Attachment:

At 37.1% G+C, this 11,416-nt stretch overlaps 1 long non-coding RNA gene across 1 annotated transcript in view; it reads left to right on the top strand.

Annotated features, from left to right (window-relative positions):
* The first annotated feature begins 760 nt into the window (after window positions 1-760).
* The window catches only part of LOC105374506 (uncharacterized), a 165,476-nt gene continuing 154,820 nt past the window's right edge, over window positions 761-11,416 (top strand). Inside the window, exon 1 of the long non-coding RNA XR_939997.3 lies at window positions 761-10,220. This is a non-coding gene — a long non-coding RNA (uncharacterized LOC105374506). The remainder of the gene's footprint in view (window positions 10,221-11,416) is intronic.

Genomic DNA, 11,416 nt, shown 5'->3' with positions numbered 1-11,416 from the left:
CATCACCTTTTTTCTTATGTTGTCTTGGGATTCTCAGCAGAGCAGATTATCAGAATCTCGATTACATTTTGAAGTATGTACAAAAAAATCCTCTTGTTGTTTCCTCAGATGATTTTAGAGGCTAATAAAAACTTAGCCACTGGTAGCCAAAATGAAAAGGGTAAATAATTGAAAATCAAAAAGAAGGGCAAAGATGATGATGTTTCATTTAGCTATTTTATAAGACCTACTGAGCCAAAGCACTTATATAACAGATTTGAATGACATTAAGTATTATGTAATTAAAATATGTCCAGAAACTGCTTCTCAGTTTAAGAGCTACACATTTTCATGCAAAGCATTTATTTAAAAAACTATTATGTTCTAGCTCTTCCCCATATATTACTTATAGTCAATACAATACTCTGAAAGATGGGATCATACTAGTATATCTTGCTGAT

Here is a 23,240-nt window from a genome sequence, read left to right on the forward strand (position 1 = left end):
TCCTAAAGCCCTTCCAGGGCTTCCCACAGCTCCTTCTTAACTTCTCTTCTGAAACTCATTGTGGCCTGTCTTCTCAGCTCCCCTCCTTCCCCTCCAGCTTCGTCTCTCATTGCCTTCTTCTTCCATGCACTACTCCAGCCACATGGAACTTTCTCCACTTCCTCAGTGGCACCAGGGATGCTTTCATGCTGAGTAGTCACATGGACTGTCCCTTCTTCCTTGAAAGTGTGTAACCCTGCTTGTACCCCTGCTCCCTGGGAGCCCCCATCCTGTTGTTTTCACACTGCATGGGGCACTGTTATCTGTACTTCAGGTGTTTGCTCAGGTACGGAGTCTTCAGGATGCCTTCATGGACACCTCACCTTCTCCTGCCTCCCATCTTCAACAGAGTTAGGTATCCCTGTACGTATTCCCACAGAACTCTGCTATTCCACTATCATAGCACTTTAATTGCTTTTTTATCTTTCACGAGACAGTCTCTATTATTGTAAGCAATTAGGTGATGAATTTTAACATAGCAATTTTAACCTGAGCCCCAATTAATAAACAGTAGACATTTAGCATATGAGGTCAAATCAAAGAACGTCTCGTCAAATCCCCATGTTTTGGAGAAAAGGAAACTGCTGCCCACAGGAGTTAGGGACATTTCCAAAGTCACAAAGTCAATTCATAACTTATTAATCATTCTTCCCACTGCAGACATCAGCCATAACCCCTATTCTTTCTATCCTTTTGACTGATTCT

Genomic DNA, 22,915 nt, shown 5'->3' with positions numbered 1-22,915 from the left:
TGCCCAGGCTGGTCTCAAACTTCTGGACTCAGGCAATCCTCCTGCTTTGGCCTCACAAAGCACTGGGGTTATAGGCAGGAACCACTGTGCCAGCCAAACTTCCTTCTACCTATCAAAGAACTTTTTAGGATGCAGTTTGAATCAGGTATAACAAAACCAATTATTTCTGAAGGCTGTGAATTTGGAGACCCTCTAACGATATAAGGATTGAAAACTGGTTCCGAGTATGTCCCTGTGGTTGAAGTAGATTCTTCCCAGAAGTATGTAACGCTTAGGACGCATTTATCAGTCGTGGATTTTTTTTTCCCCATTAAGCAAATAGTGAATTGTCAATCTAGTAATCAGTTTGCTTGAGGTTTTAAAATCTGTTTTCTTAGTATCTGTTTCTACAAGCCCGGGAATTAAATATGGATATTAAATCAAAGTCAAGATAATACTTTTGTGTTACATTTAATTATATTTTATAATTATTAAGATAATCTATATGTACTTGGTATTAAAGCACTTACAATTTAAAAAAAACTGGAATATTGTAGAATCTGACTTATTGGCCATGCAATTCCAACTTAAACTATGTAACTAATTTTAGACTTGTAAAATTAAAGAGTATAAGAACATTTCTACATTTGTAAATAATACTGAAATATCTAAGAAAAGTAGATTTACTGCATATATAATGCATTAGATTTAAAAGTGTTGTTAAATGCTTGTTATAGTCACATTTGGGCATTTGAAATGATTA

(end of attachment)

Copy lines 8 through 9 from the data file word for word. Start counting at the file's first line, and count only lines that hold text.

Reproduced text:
TCCTAAAGCCCTTCCAGGGCTTCCCACAGCTCCTTCTTAACTTCTCTTCTGAAACTCATTGTGGCCTGTCTTCTCAGCTCCCCTCCTTCCCCTCCAGCTTCGTCTCTCATTGCCTTCTTCTTCCATGCACTACTCCAGCCACATGGAACTTTCTCCACTTCCTCAGTGGCACCAGGGATGCTTTCATGCTGAGTAGTCACATGGACTGTCCCTTCTTCCTTGAAAGTGTGTAACCCTGCTTGTACCCCTGCTCCCTGGGAGCCCCCATCCTGTTGTTTTCACACTGCATGGGGCACTGTTATCTGTACTTCAGGTGTTTGCTCAGGTACGGAGTCTTCAGGATGCCTTCATGGACACCTCACCTTCTCCTGCCTCCCATCTTCAACAGAGTTAGGTATCCCTGTACGTATTCCCACAGAACTCTGCTATTCCACTATCATAGCACTTTAATTGCTTTTTTATCTTTCACGAGACAGTCTCTATTATTGTAAGCAATTAGGTGATGAATTTTAACATAGCAATTTTAACCTGAGCCCCAATTAATAAACAGTAGACATTTAGCATATGAGGTCAAATCAAAGAACGTCTCGTCAAATCCCCATGTTTTGGAGAAAAGGAAACTGCTGCCCACAGGAGTTAGGGACATTTCCAAAGTCACAAAGTCAATTCATAACTTATTAATCATTCTTCCCACTGCAGACATCAGCCATAACCCCTATTCTTTCTATCCTTTTGACTGATTCT

Genomic DNA, 22,915 nt, shown 5'->3' with positions numbered 1-22,915 from the left: